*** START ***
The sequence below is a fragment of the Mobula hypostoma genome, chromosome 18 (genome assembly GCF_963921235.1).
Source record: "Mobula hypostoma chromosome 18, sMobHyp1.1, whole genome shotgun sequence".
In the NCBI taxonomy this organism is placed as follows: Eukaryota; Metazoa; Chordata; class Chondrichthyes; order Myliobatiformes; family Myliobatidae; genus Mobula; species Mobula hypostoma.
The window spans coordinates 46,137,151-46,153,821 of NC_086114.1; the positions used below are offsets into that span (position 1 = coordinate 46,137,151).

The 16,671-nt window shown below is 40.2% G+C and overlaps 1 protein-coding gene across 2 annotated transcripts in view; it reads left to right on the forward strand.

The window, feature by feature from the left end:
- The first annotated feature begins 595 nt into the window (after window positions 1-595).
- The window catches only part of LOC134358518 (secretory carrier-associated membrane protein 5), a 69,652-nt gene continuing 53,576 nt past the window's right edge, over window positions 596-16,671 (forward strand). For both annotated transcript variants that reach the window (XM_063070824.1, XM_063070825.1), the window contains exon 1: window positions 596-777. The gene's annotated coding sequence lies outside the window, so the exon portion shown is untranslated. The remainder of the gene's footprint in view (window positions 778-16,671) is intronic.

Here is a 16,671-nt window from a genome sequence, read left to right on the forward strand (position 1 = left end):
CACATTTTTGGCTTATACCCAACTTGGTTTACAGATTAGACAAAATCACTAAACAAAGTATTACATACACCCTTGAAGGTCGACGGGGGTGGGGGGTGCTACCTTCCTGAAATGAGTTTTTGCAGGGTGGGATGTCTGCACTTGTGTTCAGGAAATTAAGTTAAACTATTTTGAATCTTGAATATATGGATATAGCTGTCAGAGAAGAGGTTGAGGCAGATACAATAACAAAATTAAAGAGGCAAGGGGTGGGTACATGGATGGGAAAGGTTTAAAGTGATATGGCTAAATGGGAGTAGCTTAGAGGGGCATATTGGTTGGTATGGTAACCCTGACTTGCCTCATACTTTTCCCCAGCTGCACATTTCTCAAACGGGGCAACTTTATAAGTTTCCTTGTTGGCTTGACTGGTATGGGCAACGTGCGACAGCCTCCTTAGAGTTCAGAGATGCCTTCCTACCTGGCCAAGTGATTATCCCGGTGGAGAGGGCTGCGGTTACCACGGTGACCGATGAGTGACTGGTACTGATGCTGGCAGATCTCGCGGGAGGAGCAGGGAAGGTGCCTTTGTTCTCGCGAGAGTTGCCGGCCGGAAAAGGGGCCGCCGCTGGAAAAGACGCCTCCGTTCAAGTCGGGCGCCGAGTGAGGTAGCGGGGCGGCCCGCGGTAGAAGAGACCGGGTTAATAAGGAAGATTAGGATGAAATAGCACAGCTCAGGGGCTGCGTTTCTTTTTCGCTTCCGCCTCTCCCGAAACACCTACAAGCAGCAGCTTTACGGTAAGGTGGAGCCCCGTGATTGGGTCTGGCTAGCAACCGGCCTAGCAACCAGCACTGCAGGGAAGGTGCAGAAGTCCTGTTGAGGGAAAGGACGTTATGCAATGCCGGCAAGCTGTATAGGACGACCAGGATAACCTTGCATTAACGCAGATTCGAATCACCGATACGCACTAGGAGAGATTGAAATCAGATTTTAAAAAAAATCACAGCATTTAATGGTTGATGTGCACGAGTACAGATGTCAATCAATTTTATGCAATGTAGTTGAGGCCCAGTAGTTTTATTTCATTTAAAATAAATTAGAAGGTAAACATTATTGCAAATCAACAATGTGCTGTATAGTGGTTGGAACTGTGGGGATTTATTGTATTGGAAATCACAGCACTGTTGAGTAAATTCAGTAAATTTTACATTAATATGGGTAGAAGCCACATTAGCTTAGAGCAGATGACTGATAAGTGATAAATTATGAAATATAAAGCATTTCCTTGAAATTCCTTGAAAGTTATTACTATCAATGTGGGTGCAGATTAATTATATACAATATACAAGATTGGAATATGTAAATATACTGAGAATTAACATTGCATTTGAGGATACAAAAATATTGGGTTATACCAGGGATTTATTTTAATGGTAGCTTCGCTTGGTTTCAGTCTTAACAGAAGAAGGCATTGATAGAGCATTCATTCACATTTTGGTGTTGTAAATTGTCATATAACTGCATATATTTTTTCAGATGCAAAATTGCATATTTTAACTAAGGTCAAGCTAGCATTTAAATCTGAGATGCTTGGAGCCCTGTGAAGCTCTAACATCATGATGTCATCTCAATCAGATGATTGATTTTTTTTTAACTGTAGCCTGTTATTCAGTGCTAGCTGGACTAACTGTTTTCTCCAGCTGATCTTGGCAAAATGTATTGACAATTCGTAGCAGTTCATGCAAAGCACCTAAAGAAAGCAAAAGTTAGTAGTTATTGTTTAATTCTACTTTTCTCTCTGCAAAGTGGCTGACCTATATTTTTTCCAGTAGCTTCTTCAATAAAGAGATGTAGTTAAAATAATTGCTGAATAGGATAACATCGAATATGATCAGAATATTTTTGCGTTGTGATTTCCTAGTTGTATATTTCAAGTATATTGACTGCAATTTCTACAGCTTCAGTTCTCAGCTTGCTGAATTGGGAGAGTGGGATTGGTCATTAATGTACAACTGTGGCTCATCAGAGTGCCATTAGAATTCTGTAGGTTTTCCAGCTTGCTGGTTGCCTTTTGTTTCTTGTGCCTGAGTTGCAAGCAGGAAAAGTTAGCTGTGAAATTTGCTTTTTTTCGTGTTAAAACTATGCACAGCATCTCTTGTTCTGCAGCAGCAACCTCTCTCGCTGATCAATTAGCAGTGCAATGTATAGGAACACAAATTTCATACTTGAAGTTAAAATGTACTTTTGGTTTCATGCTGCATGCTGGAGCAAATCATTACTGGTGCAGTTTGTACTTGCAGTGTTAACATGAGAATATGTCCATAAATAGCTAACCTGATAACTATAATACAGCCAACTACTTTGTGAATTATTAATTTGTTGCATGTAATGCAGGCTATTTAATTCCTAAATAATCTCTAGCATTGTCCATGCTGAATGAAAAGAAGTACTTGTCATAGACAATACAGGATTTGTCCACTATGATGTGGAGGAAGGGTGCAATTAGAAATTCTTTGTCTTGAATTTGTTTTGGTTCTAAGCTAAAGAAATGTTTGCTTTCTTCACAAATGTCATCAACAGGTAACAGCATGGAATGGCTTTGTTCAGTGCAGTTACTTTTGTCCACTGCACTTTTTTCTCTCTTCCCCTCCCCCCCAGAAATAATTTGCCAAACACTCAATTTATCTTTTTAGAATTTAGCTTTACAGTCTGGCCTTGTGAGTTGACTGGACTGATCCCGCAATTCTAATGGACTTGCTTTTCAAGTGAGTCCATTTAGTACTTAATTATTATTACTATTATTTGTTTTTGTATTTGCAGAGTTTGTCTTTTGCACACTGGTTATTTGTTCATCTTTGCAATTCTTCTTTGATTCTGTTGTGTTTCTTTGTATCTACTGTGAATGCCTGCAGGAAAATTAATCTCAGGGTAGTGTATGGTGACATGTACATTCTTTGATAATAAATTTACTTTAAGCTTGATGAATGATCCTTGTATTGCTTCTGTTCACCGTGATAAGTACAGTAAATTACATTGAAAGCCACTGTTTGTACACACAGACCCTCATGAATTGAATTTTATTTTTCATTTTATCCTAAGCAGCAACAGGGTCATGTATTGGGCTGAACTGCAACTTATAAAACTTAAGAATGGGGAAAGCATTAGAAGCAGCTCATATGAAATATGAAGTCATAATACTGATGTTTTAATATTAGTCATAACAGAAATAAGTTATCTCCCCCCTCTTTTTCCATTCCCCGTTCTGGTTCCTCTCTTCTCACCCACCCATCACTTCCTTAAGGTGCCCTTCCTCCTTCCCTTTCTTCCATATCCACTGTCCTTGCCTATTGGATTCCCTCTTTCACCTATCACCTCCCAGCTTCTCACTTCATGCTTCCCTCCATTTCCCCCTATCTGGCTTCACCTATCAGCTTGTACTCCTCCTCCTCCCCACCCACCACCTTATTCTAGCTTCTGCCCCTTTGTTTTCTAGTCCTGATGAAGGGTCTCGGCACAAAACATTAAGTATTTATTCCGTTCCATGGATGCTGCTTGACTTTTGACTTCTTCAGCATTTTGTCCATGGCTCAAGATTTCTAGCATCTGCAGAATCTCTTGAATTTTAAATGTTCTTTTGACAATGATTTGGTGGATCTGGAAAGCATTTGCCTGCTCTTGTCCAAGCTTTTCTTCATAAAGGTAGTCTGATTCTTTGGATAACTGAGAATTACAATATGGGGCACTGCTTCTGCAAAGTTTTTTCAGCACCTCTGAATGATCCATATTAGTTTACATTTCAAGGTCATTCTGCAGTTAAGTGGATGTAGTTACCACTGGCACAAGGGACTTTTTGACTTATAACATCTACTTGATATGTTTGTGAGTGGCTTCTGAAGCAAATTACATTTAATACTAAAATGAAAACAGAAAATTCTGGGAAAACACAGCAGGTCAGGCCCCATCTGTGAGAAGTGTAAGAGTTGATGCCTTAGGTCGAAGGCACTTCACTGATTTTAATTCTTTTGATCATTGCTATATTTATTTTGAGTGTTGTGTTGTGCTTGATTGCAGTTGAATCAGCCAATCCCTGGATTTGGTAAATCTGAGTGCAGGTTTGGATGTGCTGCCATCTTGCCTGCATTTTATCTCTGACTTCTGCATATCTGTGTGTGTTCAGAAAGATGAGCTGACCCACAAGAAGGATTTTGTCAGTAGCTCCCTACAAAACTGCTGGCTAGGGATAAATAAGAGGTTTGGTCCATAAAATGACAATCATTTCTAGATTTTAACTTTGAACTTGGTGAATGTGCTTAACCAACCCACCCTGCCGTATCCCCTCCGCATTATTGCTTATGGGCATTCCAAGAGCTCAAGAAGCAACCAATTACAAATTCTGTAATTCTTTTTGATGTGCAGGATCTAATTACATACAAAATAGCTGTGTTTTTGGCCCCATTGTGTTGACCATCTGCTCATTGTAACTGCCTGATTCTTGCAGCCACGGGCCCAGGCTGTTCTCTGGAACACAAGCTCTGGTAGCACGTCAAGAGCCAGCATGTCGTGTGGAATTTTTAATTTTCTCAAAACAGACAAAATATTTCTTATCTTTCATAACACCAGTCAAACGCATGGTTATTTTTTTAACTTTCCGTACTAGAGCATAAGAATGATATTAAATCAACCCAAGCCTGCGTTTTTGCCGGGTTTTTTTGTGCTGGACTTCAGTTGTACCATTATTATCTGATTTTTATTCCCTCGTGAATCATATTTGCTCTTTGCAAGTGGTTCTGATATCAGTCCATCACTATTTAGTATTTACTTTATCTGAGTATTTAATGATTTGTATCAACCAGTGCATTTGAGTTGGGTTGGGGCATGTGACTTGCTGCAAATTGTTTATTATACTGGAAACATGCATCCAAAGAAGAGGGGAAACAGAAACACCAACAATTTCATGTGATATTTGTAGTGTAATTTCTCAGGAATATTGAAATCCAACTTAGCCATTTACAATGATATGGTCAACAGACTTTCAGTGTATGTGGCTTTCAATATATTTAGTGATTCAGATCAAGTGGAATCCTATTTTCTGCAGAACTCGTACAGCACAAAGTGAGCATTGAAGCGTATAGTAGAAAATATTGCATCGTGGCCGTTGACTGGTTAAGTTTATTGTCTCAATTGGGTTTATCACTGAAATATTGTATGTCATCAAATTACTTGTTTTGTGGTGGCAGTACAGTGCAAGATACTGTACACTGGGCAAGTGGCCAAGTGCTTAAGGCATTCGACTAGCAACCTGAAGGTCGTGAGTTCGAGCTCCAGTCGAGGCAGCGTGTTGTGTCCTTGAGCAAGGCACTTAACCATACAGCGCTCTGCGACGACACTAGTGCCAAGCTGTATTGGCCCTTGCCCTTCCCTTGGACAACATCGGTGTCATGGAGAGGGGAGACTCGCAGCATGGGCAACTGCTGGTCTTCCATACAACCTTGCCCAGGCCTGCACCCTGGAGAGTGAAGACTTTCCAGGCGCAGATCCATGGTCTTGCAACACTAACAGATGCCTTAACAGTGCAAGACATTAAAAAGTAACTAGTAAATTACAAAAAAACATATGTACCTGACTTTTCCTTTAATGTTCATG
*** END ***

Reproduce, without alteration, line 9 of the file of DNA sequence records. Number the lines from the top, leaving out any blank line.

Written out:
Here is a 16,671-nt window from a genome sequence, read left to right on the forward strand (position 1 = left end):